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Venezuela's New President Issues Call for Panama's Noriega to Quit

February 05, 1989|RICHARD BOUDREAUX | Times Staff Writer

CARACAS, Venezuela — President Carlos Andres Perez, angered by a lack of public assurances for free elections in Panama, called Saturday for the resignation of Gen. Manuel A. Noriega as that nation's military strongman.

In the first press conference of his new presidential term, Perez said he is willing to work with the United States and "all Panamanian sectors" to help "return that country to an authentic democratic process."

"Panama calls itself a democratic country," the Venezuelan president said. "It has a constitution and laws that set a limit on how long a military man can remain in the armed forces. If Gen. Noriega complies with these regulations and resigns his military power, he would do a great service to Panama and Latin America."

Panamanian opposition leaders said the criticism by Perez, an internationally known political leader and center-left champion of Third World causes, was the strongest yet by a Latin American leader against Noriega's six-year dictatorship.

Signal to Democracies

"The fact that he is saying this at the beginning of his presidency has enormous significance," said Ricardo Arias Calderon, the opposition's vice presidential candidate in Panama's scheduled May election. "It is a signal to the democracies of the region to bring concerted pressure on Noriega."

Noriega, commander of the Panama Defense Forces since 1983, has exceeded the statutory 25-year limit for active military service. When Panamanian President Eric A. Delvalle tried to remove him from his command last February, the Legislative Assembly, manipulated by Noriega, ousted the civilian leader.

Since then, the general, who is under indictment in Florida on drug-trafficking charges, has survived repeated efforts by Washington to unseat him. U.S. officials say they are now focusing their diminished influence on efforts to guarantee a fair election.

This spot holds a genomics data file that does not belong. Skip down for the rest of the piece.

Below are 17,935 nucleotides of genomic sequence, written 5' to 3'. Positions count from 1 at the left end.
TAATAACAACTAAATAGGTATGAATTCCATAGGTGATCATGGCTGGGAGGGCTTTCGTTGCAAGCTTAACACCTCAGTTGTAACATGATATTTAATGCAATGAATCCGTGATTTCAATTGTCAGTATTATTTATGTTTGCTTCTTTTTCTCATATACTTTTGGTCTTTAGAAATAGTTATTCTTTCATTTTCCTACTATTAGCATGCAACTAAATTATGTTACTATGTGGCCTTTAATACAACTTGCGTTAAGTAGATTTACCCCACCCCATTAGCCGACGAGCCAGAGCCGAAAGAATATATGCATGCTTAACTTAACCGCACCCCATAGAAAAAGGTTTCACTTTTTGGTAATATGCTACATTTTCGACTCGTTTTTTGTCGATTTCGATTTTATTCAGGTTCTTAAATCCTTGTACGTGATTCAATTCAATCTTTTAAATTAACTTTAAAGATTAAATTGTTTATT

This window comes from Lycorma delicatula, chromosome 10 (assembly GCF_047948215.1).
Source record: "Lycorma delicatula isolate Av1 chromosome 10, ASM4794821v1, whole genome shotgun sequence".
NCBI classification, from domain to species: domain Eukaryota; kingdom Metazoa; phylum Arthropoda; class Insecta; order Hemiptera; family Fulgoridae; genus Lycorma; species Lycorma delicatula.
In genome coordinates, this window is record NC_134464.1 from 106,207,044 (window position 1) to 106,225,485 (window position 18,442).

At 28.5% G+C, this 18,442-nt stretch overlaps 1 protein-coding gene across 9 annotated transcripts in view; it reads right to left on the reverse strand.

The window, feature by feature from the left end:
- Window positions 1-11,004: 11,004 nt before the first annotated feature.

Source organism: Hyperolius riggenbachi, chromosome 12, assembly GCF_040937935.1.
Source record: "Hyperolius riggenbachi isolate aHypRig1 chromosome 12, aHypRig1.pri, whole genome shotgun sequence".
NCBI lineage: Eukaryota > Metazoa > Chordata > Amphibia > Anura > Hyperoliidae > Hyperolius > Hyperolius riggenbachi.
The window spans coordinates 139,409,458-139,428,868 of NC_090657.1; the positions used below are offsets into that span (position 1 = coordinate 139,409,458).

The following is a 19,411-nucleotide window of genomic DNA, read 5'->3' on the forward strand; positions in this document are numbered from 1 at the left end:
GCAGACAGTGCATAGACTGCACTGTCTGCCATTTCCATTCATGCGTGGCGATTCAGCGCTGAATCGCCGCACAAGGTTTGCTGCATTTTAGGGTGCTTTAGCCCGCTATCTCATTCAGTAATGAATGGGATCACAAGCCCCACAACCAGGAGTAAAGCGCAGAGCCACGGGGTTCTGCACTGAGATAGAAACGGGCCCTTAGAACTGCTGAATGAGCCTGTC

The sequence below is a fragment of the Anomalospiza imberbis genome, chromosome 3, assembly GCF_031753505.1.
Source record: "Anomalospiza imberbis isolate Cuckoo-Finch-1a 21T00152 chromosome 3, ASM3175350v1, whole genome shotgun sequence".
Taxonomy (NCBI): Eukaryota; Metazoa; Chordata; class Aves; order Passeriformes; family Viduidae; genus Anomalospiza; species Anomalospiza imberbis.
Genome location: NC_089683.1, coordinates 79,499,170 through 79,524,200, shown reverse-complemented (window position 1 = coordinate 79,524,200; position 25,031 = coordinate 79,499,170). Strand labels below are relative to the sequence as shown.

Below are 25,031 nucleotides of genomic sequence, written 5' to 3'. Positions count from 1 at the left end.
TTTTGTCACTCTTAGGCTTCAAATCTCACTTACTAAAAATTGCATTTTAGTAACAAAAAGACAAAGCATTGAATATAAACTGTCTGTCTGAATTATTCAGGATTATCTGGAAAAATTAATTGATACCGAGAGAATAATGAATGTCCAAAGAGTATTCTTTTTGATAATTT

Working in the same direction, Perez invited Manuel Solis Palma, the man Noriega picked to replace Delvalle as president, to attend Perez's inauguration Thursday. He said that Solis came with a promise to make "important announcements" on the opposition's demands for amnesty for political exiles, the reopening of 11 media outlets shut down last March, the inclusion of opposition parties on Panama's electoral court and amendments to the election law to prevent fraud.

Solis Palma left Friday without any such announcement. Instead, he said he brought a private message from Noriega promising a fair election but rejecting any effort by outsiders to dictate Panama's internal policies.

"Perez is angry with Noriega," an aide to the Venezuelan leader said. "He didn't want a private message. He wanted Solis Palma to stand up here and tell the world how a free election will be run."

The ruling party in Panama last week named as its civilian presidential candidate Carlos Duque, a Noriega associate who manages a television station and an import-export company owned by the Panama Defense Forces. He will be opposed by a multi-party opposition slate headed by attorney Guillermo Endara.

Perez's interest in Panama dates to his previous presidential term, from 1974-79, when he supported then-President Jimmy Carter's negotiations with Panamanian military strongman Omar Torrijos that led to the treaties transferring the Panama Canal from U.S. to Panamanian hands.

After his election two months ago, Perez helped encourage Panamanian opposition parties to choose a single slate of candidates and invited them to his inauguration.

At his press conference, Perez said that Panama has "regressed dramatically" from the democratic course Torrijos set before his death in 1981. He said only a Panamanian government with a "reliable democratic system" can assume responsible management of the canal.

Eleven Latin American heads of state attended Perez's inauguration, reflecting the region's gradual return to civilian governments from the military regimes of the late 1960s and the 1970s.

Perez called Friday's ouster of Paraguayan strongman Gen. Alfredo Stroessner by another general "the best gift I received" for his inauguration.

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